Another interesting detail is how the supporting piers of the Aqueduct rest on piles of specially imported Russian timbers which were placed deep into the bed of the river!

The north and south sides of the Lune Aqueduct carry two separate inscriptions. The north side reads 'To Public Prosperity'. The aspirations for the aqueduct could not be clearer.

The South Side carries a longer Latin inscription:

"QUAE DEERANT ADEUNT: SOCIANTUR DISSITA: MERCES FLUMINA CONVENIUNT ARTE DATURA NOVAS. A.D. MDCCXCVII. ING. I. RENNIE EXTRUX. A. STEVENS. P. ET F."

which translates as:

“Things that are wanting are brought together

Things remote are connected

Rivers themselves meet by the assistance of art

To afford new objects of commerce. AD 1797.

Engineer J Rennie. Built A Stevens father and son".


A fitting tribute to the hopes for the aqueduct and canal.

Today the Lune Aqueduct forms part of the River Lune Millennium Park with plenty to see and explore including some modern art, wildlife and plenty of routes for walking and cycling. There is even an audio trail you can download. You can walk under and over the aqueduct to get a real sense of the size and scale.

There are also great views to be had across to the centre of Lancaster, with Lancaster Castle clearly visible. The Crook 'O Lune could also be easily worked into a walk from the area.

Lancaster Canal is known as the black and white canal, a reference to the coal and limestone which was taken along the waterway. It's one of England's few coastal canals and you can still follow the canal to the coast today!

The canal meanwhile no longer runs its full course having been severed by construction of both the M6 and A590. It was decided it was cheaper to effectively pave over the canal rather than build bridges. Despite this the Lune Aqueduct stands as a reminder of the history of the canal and the aspirations which were once held for this exquisite waterway. And to think a report in 1819 stated that “too much had been wasted in ornamenting the town of Lancaster with a grand aqueduct upon which the water has lain stagnant for over 20 years.” So much for gratitude! Hopefully today's visitors can fully appreciate why this special place is considered to be one of the wonders of the waterways.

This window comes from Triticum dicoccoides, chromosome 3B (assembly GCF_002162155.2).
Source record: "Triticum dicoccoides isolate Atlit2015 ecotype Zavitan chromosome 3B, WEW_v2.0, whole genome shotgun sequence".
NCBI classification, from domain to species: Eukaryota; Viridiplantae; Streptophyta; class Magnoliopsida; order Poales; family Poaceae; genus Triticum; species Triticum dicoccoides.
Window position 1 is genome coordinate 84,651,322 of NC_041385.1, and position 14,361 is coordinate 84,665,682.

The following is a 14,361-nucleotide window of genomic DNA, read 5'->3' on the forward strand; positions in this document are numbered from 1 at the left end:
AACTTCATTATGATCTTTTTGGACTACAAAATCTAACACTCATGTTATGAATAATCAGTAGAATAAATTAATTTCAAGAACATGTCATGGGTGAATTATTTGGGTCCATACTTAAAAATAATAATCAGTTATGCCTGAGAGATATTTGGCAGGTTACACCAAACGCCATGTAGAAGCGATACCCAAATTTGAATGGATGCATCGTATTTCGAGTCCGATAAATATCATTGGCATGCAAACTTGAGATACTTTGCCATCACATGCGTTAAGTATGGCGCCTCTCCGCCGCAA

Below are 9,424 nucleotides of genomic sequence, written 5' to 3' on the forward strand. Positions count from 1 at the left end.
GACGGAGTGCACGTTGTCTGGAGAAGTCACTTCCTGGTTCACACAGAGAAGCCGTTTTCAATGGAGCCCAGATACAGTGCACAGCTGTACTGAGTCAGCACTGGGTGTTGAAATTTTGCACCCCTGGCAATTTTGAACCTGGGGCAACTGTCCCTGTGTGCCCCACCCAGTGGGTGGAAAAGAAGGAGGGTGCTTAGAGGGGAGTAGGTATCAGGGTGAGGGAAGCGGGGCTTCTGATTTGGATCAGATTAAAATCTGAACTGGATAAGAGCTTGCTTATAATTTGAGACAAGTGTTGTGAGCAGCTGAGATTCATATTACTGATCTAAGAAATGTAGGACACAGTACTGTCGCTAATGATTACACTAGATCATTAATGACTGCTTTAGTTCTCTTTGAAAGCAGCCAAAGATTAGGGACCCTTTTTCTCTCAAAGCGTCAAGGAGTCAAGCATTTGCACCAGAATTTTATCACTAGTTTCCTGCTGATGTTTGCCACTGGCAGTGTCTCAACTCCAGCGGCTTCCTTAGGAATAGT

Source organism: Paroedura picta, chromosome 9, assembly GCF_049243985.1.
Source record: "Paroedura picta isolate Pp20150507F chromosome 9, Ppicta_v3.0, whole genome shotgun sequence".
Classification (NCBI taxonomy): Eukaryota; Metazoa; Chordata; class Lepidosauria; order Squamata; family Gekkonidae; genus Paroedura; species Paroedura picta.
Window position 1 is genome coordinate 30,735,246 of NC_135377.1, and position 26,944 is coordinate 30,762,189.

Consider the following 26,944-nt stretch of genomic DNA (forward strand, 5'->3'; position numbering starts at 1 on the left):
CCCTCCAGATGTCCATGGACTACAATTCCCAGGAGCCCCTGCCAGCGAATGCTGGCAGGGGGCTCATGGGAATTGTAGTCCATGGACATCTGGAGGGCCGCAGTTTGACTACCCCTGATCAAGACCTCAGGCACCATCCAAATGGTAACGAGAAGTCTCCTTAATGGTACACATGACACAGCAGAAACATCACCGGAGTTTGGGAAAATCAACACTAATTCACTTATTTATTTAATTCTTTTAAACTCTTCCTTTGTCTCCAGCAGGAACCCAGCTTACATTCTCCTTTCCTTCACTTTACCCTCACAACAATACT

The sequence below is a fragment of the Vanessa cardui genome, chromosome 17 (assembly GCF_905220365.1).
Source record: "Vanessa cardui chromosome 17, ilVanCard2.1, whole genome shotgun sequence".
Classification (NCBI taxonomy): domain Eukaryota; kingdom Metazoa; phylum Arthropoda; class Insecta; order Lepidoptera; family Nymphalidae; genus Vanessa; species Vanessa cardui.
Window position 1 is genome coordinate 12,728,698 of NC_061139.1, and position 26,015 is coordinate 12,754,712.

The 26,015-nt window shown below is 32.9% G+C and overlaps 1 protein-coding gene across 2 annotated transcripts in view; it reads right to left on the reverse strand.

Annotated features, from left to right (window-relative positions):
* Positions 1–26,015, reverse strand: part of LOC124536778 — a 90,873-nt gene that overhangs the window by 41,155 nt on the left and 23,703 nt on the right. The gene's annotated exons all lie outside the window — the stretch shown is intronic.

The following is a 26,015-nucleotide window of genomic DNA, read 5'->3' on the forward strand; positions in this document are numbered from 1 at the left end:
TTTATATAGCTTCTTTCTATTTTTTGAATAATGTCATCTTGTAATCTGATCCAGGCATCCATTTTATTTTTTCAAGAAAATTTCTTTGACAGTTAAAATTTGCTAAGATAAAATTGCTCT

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How To Find Lune Aqueduct

Where Is Lune Aqueduct?

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54.068389, -2.789485

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stay.january.essay

Where To Park For Lune Aqueduct?

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54.066907, 54.066907

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joked.hazy.causes

Free parking available at the Lune Aqueduct Car Park which is just off the A589 on the approach to Lancaster. It's next door to the McDonalds Restaurant.

Contributed by Sean Linley

A keen walker and wildlife enthusiast and dog dad originally from Leeds but a Newcastle resident for 10 years with a passion for history and heritage. Always curious about my local area and always on the lookout for something new. You’ll often find me studying the OS map for new places to explore!

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Sean Linley

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Lune Aqueduct was listed in Bridge // Lancashire // Lancaster